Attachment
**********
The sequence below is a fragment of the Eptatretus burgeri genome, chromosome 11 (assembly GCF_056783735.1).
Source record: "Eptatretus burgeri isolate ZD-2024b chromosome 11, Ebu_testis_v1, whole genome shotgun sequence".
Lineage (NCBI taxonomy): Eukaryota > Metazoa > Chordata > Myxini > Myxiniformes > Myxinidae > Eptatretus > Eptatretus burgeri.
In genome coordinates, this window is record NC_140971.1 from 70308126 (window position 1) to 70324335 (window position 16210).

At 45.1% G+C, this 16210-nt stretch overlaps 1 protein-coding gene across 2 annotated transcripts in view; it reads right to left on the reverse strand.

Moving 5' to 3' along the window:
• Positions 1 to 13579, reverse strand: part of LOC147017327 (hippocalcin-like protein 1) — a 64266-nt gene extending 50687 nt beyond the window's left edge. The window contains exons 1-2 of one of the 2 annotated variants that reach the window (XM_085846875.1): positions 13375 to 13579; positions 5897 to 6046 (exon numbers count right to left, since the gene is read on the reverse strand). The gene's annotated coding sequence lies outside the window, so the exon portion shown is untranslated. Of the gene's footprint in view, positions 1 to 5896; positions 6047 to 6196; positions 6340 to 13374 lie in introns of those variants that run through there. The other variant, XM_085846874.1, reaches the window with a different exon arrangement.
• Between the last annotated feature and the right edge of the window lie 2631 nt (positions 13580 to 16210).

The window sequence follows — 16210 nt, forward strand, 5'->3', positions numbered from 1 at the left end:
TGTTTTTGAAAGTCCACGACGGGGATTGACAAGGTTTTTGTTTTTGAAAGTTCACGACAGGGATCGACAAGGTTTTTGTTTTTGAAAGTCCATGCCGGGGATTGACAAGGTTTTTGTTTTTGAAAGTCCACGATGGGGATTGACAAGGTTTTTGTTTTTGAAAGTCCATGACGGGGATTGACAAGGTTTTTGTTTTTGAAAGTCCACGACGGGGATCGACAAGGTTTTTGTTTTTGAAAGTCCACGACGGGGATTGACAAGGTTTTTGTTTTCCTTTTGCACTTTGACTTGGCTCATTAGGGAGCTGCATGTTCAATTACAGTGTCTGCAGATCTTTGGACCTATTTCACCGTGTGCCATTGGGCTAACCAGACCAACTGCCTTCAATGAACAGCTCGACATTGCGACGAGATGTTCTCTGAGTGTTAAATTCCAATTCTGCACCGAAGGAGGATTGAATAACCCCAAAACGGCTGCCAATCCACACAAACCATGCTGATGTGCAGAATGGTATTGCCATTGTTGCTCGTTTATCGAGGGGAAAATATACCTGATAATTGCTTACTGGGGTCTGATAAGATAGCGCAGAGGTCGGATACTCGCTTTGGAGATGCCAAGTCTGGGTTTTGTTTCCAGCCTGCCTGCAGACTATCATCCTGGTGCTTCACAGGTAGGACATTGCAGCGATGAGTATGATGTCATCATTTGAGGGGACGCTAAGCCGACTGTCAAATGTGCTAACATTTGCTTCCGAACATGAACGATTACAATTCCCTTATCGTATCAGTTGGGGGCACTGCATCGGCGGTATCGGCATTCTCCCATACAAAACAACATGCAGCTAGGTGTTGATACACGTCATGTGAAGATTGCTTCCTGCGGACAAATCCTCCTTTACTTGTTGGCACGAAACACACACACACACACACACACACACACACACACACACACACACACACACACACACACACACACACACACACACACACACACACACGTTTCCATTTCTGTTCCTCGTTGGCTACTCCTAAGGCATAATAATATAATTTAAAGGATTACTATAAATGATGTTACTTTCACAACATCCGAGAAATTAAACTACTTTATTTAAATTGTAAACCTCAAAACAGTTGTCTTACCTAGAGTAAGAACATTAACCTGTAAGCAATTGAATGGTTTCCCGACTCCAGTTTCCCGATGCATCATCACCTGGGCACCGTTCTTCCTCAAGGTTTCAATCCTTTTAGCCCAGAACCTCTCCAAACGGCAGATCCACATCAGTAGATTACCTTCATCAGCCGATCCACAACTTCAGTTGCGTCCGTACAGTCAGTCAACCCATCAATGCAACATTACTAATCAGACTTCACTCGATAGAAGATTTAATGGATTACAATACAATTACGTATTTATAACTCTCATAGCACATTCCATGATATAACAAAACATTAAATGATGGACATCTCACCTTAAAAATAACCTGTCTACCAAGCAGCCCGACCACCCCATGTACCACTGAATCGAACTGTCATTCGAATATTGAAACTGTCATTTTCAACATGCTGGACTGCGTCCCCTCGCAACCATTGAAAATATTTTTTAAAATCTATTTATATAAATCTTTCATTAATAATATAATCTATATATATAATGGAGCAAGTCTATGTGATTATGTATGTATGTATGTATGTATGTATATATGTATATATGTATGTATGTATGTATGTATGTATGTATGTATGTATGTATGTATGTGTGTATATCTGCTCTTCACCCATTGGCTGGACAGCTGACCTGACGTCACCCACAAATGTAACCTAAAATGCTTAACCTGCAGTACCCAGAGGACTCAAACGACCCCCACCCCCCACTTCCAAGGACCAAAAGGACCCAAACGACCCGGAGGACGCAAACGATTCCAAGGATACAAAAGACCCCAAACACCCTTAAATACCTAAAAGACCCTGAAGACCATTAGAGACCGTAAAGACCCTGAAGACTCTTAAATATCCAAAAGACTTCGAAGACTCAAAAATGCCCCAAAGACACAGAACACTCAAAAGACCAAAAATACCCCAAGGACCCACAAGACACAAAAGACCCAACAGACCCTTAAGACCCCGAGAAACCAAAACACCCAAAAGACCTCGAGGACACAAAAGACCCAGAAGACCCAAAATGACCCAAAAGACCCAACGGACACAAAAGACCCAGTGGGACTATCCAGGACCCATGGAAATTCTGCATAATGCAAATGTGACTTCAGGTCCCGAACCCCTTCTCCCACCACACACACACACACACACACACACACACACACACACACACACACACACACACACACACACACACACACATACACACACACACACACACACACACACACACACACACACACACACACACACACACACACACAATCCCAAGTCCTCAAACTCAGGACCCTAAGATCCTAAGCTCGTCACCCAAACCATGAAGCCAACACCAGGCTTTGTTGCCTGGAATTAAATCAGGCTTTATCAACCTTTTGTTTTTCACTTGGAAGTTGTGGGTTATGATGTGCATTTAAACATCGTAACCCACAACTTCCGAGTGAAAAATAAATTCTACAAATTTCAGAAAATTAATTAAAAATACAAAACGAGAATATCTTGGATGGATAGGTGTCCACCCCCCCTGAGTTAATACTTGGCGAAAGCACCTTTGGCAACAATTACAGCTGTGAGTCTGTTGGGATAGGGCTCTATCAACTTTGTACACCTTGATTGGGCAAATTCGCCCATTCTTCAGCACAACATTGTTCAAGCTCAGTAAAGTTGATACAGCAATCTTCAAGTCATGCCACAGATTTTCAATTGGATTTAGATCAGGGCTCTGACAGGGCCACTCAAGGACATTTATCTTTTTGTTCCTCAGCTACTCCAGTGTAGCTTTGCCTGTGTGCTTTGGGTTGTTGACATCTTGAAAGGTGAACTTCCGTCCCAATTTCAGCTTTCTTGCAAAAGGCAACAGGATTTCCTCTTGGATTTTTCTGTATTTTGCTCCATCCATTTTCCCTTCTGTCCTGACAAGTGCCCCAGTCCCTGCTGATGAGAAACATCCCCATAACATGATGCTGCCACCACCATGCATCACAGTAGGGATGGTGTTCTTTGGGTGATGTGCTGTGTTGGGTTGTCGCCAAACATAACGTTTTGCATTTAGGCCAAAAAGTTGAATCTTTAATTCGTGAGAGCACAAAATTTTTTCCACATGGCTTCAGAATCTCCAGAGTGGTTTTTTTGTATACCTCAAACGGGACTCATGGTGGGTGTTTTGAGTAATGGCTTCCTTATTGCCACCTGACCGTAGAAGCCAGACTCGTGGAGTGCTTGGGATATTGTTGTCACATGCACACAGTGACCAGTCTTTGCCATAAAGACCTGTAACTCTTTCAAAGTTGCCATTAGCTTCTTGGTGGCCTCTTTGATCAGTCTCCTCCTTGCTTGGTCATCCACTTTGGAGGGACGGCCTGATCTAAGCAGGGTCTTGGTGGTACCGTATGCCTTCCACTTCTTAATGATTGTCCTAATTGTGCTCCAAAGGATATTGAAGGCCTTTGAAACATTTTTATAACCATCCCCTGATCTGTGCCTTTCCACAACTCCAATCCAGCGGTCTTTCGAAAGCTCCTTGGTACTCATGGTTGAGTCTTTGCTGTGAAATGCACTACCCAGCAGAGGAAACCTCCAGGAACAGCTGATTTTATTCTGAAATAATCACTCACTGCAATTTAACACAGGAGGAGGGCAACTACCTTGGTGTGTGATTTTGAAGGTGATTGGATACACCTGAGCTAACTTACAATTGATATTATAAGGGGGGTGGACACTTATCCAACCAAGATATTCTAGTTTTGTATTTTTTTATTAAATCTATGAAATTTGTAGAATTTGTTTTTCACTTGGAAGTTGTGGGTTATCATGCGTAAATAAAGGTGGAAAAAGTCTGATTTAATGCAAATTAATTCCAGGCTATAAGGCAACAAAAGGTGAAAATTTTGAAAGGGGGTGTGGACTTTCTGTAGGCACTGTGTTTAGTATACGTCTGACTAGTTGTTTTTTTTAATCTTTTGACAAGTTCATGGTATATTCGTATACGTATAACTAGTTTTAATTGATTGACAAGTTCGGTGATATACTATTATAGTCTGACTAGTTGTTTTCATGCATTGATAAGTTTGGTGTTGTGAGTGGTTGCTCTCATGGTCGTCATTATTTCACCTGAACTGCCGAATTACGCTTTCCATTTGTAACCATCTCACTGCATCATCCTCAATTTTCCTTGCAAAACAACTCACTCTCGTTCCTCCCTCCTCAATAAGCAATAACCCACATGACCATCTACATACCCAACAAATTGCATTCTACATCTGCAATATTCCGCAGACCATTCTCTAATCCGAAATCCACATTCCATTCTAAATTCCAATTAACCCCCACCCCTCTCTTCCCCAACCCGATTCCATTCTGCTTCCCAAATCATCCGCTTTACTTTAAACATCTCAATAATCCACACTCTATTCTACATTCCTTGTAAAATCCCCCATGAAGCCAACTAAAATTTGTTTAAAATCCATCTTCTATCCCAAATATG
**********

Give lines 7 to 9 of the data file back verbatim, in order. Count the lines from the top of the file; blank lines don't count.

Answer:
• Positions 1 to 13579, reverse strand: part of LOC147017327 (hippocalcin-like protein 1) — a 64266-nt gene extending 50687 nt beyond the window's left edge. The window contains exons 1-2 of one of the 2 annotated variants that reach the window (XM_085846875.1): positions 13375 to 13579; positions 5897 to 6046 (exon numbers count right to left, since the gene is read on the reverse strand). The gene's annotated coding sequence lies outside the window, so the exon portion shown is untranslated. Of the gene's footprint in view, positions 1 to 5896; positions 6047 to 6196; positions 6340 to 13374 lie in introns of those variants that run through there. The other variant, XM_085846874.1, reaches the window with a different exon arrangement.
• Between the last annotated feature and the right edge of the window lie 2631 nt (positions 13580 to 16210).

The window sequence follows — 16210 nt, forward strand, 5'->3', positions numbered from 1 at the left end: